February 10, 2010
Last night, the New York State Senate had two resolutions to consider. One, introduced by Senator Brian Foley, proposed immediate expulsion for Senator Hiram Monserrate for conduct "not compatible with his oath of office." The second, put forward by Senate Majority Conference Leader John Sampson, advocated expulsion after Senator Monserrate had exhausted the appeals process and his criminal conviction had been upheld. (It contained a June 30th deadline for completion of the judicial process.)
I was a strong proponent of this second resolution: it would have expelled Senator Monserrate had he lost his appeals, and I supported this expulsion. However, Senator Foley’s resolution was introduced first, and its passage rendered moot Senator Sampson’s resolution.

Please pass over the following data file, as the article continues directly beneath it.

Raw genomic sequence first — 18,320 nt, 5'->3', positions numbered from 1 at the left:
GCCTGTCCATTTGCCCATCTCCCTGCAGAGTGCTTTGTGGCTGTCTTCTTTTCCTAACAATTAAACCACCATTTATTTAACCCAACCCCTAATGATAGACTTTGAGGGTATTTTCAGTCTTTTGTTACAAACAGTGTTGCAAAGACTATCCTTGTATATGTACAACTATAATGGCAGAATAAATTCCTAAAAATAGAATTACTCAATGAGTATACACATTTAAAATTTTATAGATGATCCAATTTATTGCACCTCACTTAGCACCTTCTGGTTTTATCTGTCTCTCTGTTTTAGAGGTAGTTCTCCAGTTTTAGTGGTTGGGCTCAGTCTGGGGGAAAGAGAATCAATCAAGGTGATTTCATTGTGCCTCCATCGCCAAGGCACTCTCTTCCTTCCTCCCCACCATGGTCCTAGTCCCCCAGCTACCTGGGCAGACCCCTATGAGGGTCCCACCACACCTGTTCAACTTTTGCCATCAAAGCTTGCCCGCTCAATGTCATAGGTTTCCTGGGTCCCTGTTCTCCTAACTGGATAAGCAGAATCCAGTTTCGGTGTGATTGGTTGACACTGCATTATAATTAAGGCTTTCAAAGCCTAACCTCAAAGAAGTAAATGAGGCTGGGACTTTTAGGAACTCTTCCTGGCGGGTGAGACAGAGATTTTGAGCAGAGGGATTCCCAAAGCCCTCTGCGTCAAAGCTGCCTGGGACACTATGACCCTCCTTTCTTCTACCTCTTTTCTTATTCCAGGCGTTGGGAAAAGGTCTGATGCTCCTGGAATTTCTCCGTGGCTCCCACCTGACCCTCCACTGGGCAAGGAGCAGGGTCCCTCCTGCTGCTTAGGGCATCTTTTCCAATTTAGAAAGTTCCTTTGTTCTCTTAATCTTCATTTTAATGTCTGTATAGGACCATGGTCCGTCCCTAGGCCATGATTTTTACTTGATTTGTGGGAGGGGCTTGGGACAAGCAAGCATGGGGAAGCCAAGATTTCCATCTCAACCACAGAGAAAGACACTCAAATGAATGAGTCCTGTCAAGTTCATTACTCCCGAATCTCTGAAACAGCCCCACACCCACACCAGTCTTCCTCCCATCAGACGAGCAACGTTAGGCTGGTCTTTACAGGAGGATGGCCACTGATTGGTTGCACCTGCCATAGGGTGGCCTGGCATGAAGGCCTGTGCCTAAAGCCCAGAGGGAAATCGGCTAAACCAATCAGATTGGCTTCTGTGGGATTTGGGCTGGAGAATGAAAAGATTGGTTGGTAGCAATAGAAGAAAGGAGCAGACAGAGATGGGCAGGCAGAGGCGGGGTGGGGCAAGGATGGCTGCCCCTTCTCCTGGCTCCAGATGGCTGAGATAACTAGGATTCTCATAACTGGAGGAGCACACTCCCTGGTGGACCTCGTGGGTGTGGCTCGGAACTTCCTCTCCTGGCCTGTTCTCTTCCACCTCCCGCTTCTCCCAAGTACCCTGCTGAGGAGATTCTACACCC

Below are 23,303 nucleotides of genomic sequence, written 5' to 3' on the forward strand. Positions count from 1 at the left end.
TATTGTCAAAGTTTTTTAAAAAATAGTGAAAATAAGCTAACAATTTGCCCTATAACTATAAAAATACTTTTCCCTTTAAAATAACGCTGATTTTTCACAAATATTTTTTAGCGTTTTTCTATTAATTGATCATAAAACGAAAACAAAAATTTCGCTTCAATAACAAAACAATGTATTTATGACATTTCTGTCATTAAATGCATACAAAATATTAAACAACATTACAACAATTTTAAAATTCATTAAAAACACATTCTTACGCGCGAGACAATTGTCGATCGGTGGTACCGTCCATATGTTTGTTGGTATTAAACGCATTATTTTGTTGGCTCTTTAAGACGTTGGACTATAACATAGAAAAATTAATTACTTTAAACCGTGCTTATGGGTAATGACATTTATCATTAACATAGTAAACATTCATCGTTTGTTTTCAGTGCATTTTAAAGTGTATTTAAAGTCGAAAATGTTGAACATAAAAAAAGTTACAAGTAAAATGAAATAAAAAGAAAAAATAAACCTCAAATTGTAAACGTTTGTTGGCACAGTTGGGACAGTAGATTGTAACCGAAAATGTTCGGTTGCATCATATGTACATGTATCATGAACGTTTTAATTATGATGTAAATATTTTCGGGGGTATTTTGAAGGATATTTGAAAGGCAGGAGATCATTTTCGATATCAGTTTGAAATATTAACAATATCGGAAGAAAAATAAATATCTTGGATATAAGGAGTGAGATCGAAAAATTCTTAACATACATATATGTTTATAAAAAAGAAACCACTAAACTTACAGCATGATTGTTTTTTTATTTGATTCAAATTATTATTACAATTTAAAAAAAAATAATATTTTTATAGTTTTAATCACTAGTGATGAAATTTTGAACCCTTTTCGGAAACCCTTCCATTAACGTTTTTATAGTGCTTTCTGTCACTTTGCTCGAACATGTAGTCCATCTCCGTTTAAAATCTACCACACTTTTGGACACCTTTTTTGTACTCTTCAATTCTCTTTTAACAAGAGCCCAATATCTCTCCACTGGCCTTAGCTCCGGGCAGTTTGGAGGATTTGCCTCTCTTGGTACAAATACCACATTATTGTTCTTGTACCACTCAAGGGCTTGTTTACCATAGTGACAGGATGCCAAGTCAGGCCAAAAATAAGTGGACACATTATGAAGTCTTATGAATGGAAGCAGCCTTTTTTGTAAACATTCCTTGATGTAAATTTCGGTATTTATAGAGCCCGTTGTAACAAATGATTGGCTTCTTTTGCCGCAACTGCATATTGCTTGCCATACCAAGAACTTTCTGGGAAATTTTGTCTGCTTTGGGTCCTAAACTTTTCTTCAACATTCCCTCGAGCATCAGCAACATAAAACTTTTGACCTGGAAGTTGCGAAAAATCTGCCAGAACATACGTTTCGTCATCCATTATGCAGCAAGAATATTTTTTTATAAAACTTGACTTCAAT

My vote against Senator Foley’s resolution should not be construed as one in opposition to expulsion. Rather, it was a good faith attempt to avoid a judicial merry-go-round, with its interim injunctions and lawsuits, and permit completion of the judicial process. How foolish would we appear were the courts to overturn Senator Monserrate’s conviction after we had already expelled him!
Last, and just as important: To suggest that my vote denigrates women is wrong-headed, and while I understand fully the sincere emotions attached to this matter, I reject as ill-considered, if not reckless, any suggestion that my respect for the rights of women is deficient. I decry all domestic violence behavior; to condone violence against women would violate all standards of decency, run counter to my commitment to end domestic violence, and violate my core values!